Depending upon the complexity of the product’s functionality, at Emerline, we build low-fidelity, medium-fidelity, and high-fidelity prototypes. Each of them requires different levels of effort and amount of time, impacting the price of design. And because the key goal of prototypes is to help with qualitative and quantitative research before the main development stage starts, it’s an important stage that should not be avoided. Meanwhile, most Clubhouse-like app development estimates on the web skip it.
The hypothesis testing stage is probably the longest one. It is made up of hypothesis generation, changes to the product in accordance with it, and quick testing of its worthiness. The testing phase involves gathering of data that has a proven statistical value, so in accordance with it, we can know if the hypothesis tested is a better solution than an alternative option.
Some of such tests could be done during the interactive prototyping stage. Still, our experience shows that most apps test about 10 hypotheses at the time you use them. Such an approach allows making decisions based on real data, not mere assumptions or individual preferences.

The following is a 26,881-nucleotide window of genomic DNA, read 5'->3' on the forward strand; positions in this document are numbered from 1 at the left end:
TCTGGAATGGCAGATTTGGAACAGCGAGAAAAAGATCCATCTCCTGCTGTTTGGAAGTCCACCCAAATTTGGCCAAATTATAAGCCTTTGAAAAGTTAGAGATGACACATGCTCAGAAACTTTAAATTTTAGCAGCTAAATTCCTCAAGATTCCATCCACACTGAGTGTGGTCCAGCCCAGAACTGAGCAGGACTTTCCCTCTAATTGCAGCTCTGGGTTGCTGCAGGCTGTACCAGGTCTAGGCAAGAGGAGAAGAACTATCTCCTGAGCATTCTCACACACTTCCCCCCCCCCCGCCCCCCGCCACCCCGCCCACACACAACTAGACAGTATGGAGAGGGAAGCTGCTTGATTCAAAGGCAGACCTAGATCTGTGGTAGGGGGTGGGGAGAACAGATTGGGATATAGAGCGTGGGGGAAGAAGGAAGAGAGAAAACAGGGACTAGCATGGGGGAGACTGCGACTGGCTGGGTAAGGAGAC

Same to the previous stage, this one is not included in price estimates of Clubhouse-like app creation you can find on the web.
In addition to everything said above, the important thing to remember is that we develop applications for the existing, chosen by a client, versions of operating systems. It means that when some new one is released, there is sometimes a need to adapt the design accordingly.
For example, iOS 14.5 requires a user to give permission on data gathering, and our role here is to smoothly and accurately integrate this request into the existing application.
Concluding This Part